Run...don't walk...to Premiere Pro CS6. It will mix frame sizes and frame rates properly, with no conversion necessary for nothing. It just does it.
FCP 6? Oy...looking at a lot of time and energy to get things just to a place where you can BEGIN editing. Converting all the footage to ProRes, converting all the footage to a uniform frame rate. And so it LOOKS GOOD.
FCP 6 is 5+ years old...really really old. Get something new that will handle this. If you want, you can get a free demo of CS6 for a month...if this will take less than a month, you are set. Also, you don't need to buy it outright. The Creative Cloud allows you to "rent" it on a monthly basis too.
This is complicated if you want to stay in fcp. I'm not sure how great a job premiere is gonna do (no matter what Shane says). Almost anything that automates the process is gonna limit your control and ability to get the best possible results.
I recemtly finished a feature doc with a variety of sources with different pixel dimensions and frame rates, letteboxed and 16:9 and 4:3 material. The whole thing had to be put in a 1080 24p timeline. It was then blown up to 2k and shown in a theater. I was amazed at how good it looked.
Here's some basic rules.
Compressor does a great job doing these conversions, but you're gonna need to customize your presets to get the best quality.
Prores is a great format. I recommend converting everything to prores.
If you've got material at for example, 24p (23.976 fps) and you don't mind if it's sped up a bit, conform it to 29.97 (if that's your target frame rate) using cinema tools. This just changes the speed at which the frames change, so no frames are added or subtracted. You can also do this in compressor at the same time you're converting to prores.
Make sure you turn on frame controls in the frame control panel and turn any applicable option to best. The timing options will also give you the ability to do the same thing as I described above or maintain the original duration. Again set the rate conversion to Best. If you need to convert interlaced footage to progressive, you also do it here. All these things can take a long time to do. Read up on qmaster to find out how to greatly increase your output speed in compressor. Also, you can set an in and out in the preview window to do a short test.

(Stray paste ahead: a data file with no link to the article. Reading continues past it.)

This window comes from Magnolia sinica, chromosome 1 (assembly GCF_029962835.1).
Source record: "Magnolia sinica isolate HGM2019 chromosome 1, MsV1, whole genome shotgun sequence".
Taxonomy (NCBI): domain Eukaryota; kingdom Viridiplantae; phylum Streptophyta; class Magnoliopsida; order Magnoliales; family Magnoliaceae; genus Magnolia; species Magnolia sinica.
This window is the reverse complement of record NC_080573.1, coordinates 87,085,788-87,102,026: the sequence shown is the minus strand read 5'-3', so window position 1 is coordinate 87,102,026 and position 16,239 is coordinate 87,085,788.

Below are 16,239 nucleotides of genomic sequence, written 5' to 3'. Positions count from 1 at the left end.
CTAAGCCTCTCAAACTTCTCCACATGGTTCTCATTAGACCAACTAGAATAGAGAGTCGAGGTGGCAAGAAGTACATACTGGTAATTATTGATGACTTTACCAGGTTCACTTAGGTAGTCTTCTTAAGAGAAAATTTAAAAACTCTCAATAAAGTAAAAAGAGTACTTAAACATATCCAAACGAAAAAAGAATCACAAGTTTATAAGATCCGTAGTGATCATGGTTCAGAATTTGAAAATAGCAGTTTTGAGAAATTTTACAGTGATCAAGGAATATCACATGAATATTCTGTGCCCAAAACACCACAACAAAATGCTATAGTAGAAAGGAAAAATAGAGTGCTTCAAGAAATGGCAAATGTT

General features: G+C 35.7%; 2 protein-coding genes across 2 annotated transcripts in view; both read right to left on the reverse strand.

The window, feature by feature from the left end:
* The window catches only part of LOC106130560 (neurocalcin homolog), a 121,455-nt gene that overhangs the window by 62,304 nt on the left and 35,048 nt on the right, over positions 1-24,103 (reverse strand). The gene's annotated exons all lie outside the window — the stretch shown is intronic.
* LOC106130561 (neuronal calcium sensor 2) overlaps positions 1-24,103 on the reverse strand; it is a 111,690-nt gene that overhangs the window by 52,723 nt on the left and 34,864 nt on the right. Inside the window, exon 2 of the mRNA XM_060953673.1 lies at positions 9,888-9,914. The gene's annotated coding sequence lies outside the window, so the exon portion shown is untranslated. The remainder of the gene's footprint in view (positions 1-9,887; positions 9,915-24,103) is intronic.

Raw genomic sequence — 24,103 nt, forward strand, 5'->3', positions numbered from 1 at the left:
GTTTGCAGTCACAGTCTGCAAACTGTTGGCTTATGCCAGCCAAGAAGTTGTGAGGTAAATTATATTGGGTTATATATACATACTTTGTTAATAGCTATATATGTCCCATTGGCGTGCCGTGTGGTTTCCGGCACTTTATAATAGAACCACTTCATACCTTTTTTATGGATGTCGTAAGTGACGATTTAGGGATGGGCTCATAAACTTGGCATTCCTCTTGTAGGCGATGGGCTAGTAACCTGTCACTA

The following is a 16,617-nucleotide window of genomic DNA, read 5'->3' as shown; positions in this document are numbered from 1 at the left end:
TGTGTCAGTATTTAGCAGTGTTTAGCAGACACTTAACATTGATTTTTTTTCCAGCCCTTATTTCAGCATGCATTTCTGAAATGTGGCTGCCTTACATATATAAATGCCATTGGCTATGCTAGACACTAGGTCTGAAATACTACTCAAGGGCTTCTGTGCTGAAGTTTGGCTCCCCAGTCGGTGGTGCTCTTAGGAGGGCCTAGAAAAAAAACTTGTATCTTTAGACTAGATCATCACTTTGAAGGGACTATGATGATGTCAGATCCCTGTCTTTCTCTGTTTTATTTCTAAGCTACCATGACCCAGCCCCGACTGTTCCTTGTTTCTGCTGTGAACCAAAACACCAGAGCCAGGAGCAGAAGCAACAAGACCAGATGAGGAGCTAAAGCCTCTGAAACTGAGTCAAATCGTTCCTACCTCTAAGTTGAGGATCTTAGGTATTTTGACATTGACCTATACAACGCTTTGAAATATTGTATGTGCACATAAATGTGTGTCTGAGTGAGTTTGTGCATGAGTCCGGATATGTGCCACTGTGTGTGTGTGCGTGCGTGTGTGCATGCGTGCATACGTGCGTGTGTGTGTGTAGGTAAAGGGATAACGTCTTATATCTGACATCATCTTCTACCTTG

For scaling stuff, you use the geometry tab. This can be a little tricky to figure out. Doing short tests is the trick til you get what you want.
Post back if any of this isn't clear, or you need any further help.
What is your final deliverable? HD/SD DVD/web
I would either work in 1280x720 or 16x9 SD. 960x540 will only add more render time.
More than likely 1280x720 will suffice for all of these things.
Down scaling the 1920 to 1280 shouldn't be an issue.
As for the other SD source I wouldn't plan on it filling the screen.
Depending on how big it is to begin with and how much you scale it it will never look better in an HD timeline.
Scaling SD over 130% isn't going to add quality.
You may want to consider placing the SD video over a background or still. You could also us the same piece of video for the background part but have it fill the screen. You will want to treat it in some way by either adding a blur or color filter.
i used compressor to convert footage from mp4 to Apple prores 1024x576 16x9 and also change different frame rates to 25 fps
I resized all the big videos to 1024x576 and maintained the smaller videos like 640x360 in its original size as i will composite them together to maintain quality.
everything went well as compressor makes a very good job in resizing and frame rate coversion.
i noticed that compressor added at the head of the movies a white frame on most of the converted movies
and after importing the movies to fcp 6 i found that every time i use a movie with a white frame in the head Fcp crashes.
is it because of the frame rate as i noticed that the white frames are in the movies with for example 23.98 that were conformed to 25